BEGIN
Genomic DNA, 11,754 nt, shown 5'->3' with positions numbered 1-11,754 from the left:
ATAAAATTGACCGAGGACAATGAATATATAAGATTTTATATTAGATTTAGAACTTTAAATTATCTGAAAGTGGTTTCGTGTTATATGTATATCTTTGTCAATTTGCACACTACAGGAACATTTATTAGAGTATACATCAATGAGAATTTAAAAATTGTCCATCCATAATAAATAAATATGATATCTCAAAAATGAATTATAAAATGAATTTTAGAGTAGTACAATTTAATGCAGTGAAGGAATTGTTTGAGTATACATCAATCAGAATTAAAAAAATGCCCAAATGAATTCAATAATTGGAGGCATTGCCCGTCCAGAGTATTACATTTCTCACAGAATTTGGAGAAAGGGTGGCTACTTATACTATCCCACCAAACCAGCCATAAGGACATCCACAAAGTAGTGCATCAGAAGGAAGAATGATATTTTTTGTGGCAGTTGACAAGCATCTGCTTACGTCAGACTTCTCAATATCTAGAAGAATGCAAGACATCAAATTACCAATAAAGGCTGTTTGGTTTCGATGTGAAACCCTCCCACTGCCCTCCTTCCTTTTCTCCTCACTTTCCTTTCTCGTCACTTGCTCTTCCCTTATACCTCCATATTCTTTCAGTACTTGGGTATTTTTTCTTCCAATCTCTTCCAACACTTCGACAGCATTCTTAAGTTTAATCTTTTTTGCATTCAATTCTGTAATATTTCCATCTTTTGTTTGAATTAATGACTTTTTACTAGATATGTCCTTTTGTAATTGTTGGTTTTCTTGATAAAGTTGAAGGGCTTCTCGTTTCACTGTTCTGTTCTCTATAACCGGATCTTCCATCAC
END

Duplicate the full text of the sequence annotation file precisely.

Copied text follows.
Genomic DNA, 11,754 nt, shown 5'->3' with positions numbered 1-11,754 from the left:
ATAAAATTGACCGAGGACAATGAATATATAAGATTTTATATTAGATTTAGAACTTTAAATTATCTGAAAGTGGTTTCGTGTTATATGTATATCTTTGTCAATTTGCACACTACAGGAACATTTATTAGAGTATACATCAATGAGAATTTAAAAATTGTCCATCCATAATAAATAAATATGATATCTCAAAAATGAATTATAAAATGAATTTTAGAGTAGTACAATTTAATGCAGTGAAGGAATTGTTTGAGTATACATCAATCAGAATTAAAAAAATGCCCAAATGAATTCAATAATTGGAGGCATTGCCCGTCCAGAGTATTACATTTCTCACAGAATTTGGAGAAAGGGTGGCTACTTATACTATCCCACCAAACCAGCCATAAGGACATCCACAAAGTAGTGCATCAGAAGGAAGAATGATATTTTTTGTGGCAGTTGACAAGCATCTGCTTACGTCAGACTTCTCAATATCTAGAAGAATGCAAGACATCAAATTACCAATAAAGGCTGTTTGGTTTCGATGTGAAACCCTCCCACTGCCCTCCTTCCTTTTCTCCTCACTTTCCTTTCTCGTCACTTGCTCTTCCCTTATACCTCCATATTCTTTCAGTACTTGGGTATTTTTTCTTCCAATCTCTTCCAACACTTCGACAGCATTCTTAAGTTTAATCTTTTTTGCATTCAATTCTGTAATATTTCCATCTTTTGTTTGAATTAATGACTTTTTACTAGATATGTCCTTTTGTAATTGTTGGTTTTCTTGATAAAGTTGAAGGGCTTCTCGTTTCACTGTTCTGTTCTCTATAACCGGATCTTCCATCAC